- 2. If the data reflects what occurred during the data lifecycle, the data can be considered with integrity. The data has been protected from unauthorized changes, tampering, or corruption, even when stored, moved, or integrated with other data sources.<
- 3. The only two frameworks containing the dimension of traceability are ALCOA++ and Quality Data. It is relevant to the raw data18 changes that must be traceable throughout the data life cycle.
The controls related to data integrity can be summarized as follows:
- Security-related controls.
- Traceability of the modification to the raw data.
The controls related to data reliability can be summarized as follows:
- Data integrity controls
Implementing workflows meeting 21 CFR Part 11.10(f) and data flows meeting the Annex 11-5 to the EU GMP guideline verifying the data accuracy, completeness, and consistency determine if data is missing or unusable.
The controls related to data quality can be summarized as follows:
- Data reliability-related controls.
- Consistency-related controls determine the lack of conflict with other data values and adherence to a standard format (e.g., conformity).
- Duplication-related controls determine the repeated records.
Based on the above, it is easy to determine that “the controls required for integrity do not necessarily guarantee the quality of the data generated”19.
The dimensions of ALCOA and ALCOA+ can be correlated to the data’s reliability dimensions. The dimensions related to ALCOA++ can be correlated to the dimensions of the quality of data.
The Data Quality attributes are not equivalent to the DI attributes. The “controls required for integrity do not necessarily guarantee the quality of the data generated”19.
The dimensions of ALCOA and ALCOA+ can be correlated to the data’s reliability dimensions. The dimensions related to ALCOA++ can be correlated to the dimensions of the quality of data.
1 Attribute – any detail that serves to qualify, identify, quantify, or express the state of a relation or an entity.
3 Data quality is defined as fitness for purpose for users’ needs about health research, policy-making, and regulation and that the data reflect the reality they aim to represent. (European Health Data Space Data Quality Framework, Deliverable 6.1 of TEHDAS EU 3rd Health 567 Program (GA: 101035467). May 18th, 2022)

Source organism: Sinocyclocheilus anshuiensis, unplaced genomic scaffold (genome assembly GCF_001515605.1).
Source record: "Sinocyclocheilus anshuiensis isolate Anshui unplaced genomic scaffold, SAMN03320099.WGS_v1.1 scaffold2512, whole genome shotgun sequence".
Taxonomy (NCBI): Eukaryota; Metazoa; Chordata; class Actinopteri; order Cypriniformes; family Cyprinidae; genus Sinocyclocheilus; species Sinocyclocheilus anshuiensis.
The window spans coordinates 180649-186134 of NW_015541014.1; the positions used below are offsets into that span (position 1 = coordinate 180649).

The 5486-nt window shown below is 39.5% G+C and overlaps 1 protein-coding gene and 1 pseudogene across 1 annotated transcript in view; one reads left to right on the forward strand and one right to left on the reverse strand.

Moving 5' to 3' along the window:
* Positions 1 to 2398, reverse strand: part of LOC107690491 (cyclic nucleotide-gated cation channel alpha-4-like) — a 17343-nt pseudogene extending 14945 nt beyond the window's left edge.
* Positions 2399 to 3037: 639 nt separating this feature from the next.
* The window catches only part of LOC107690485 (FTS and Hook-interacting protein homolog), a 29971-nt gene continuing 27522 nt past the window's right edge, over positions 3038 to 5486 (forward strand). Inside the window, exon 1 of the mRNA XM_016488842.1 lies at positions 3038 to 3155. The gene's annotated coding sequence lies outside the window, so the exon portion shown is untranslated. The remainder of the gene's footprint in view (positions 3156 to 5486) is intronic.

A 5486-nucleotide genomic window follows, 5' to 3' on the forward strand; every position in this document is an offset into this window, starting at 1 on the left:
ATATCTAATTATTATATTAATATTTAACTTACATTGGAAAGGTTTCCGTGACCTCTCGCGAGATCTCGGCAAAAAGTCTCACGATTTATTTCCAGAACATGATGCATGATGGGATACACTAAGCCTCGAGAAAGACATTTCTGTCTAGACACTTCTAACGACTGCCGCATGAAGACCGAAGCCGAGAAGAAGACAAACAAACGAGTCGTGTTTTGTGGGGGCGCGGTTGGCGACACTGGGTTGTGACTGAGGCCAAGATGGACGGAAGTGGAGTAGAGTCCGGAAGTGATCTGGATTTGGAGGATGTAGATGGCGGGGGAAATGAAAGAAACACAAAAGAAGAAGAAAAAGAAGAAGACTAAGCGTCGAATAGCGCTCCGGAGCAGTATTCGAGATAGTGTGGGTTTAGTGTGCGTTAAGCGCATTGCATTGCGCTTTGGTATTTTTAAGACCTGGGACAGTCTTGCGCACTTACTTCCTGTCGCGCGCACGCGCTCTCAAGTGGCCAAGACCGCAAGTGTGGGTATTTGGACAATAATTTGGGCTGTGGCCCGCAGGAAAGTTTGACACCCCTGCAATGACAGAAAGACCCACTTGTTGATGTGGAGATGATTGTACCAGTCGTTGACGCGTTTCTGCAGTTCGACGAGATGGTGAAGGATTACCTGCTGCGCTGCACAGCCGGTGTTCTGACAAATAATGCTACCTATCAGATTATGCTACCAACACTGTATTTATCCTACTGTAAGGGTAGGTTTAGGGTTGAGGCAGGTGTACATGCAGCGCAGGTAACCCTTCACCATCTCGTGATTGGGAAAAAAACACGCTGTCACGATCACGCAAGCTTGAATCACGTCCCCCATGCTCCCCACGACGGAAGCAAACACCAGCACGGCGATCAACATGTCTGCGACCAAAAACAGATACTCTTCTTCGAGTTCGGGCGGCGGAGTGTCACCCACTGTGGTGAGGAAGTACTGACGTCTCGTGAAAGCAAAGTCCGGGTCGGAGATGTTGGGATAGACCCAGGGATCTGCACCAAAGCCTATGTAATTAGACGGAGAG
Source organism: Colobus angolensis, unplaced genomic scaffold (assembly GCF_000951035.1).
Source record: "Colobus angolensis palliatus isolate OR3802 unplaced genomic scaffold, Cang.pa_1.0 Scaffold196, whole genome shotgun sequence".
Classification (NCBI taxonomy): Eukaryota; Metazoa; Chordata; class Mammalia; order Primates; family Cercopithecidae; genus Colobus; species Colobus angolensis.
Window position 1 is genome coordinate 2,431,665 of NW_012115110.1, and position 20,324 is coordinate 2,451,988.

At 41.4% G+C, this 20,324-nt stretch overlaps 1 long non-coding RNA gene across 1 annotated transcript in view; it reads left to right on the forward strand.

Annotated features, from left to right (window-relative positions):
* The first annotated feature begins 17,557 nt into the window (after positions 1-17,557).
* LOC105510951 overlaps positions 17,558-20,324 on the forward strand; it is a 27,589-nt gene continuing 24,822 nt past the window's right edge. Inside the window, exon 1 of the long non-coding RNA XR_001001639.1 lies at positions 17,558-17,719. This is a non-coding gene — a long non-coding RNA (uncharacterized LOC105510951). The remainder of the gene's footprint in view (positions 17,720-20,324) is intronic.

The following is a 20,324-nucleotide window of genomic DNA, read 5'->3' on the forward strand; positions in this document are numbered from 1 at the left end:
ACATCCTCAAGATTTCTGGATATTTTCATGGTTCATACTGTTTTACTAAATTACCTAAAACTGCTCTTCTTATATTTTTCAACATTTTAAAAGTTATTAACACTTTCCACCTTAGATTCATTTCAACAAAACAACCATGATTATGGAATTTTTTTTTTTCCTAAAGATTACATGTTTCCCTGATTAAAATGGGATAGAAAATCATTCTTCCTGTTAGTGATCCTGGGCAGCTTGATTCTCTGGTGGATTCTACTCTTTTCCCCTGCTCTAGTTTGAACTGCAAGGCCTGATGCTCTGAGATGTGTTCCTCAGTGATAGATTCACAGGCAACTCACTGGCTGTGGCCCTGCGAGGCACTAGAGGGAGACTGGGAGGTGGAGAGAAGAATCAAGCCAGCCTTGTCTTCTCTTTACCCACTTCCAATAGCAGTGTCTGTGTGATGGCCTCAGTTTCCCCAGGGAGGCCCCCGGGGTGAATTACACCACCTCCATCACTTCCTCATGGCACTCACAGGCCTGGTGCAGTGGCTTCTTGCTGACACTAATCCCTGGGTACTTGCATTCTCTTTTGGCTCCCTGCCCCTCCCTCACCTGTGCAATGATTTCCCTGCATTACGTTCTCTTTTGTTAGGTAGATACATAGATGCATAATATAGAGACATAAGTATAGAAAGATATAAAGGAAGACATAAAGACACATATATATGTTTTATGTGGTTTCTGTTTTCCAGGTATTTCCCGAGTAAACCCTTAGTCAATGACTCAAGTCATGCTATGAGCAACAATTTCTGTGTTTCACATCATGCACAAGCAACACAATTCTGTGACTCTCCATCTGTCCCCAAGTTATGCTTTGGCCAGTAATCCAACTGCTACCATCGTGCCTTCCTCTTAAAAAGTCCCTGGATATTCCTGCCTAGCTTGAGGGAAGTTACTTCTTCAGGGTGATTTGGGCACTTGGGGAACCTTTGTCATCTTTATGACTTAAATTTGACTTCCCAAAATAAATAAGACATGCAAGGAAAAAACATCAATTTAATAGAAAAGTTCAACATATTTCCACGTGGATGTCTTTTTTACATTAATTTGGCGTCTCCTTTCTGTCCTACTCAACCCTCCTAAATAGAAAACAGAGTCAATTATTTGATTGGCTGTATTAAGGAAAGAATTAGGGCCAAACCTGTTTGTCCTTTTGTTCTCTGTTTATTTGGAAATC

4 EMA, “EMA Questions and answers: Good manufacturing practice Data Integrity,” Aug 2016.
5 López, O., “Introduction to Data Quality,” Journal of Validation Technology, April 2020.
6 Moses, B., Gavish, L., Vorwerck, M., “Data Quality Fundamentals - A Practitioner’s Guide to Building Trustworthy Data Pipelines”, O’Reilly Media, Inc., Sebastopol, CA, September 2022.
7 Data lineage represents information about everything that has “happened” to the data. Whether it was moved from one system to another, transformed, aggregated, etc., ETL (extraction, transformation, and load) tools can capture this metadata electronically. (DataManagementU)
8 NIST SP 800-57P1, IEEE, ISO-17025, INFOSEC, 44 USC 3542, 36 CFR Part 1236, and others standards.
9 Data Validation is the procedural control of verifying collected data/e-records by a second operator or by validated electronic means to ensure that data/e-records are consistent, accurate, and trustworthy. In addition, it is ensured that these data/e-records are accurately transcribed into machine-readable form.
10 Trustworthy data - Reliability, authenticity, integrity, and usability are the characteristics used to describe reliable data from a record management perspective. (NARA)
11 Data relevancy - Data relevance refers to the degree to which data is valuable, meaningful, and aligned with the business or analytical objectives.
12 Worldwide standards are a set of globally recognized specifications, guidelines, or requirements that define how products, services, or systems should be designed, manufactured, and operated to meet quality, safety, and performance criteria. International organizations develop these standards.
13 United States National Archives and Records Administration (https://www.archives.gov/)
14 Authenticity - The property of being genuine and being able to be verified and trusted; confidence in the validity of a transmission, a message, or message originator. See authentication. (NIST Special Publication 800-18)
15 A dimension represents one or more related aspects or features of reality.
16 A framework is a natural or conceptual structure intended to serve as a support or guide for the building of something that expands the structure into something useful
17 EMA, “Data quality framework EU medicines regulation,” September 2022 (draft).
18 Raw data - The original records (data) and certified true copies of original records, including source data and metadata and all subsequent transformations and reports of this data, which are recorded at the time of the GxP activity and allow complete reconstruction and evaluation of the GxP activity. (WHO)
19 MHRA, “GxP Data Integrity Guidance and Definitions,” March 2018.
About the Author
is a seasoned expert with worldwide experience in pharmaceutical device and medical device e-compliance.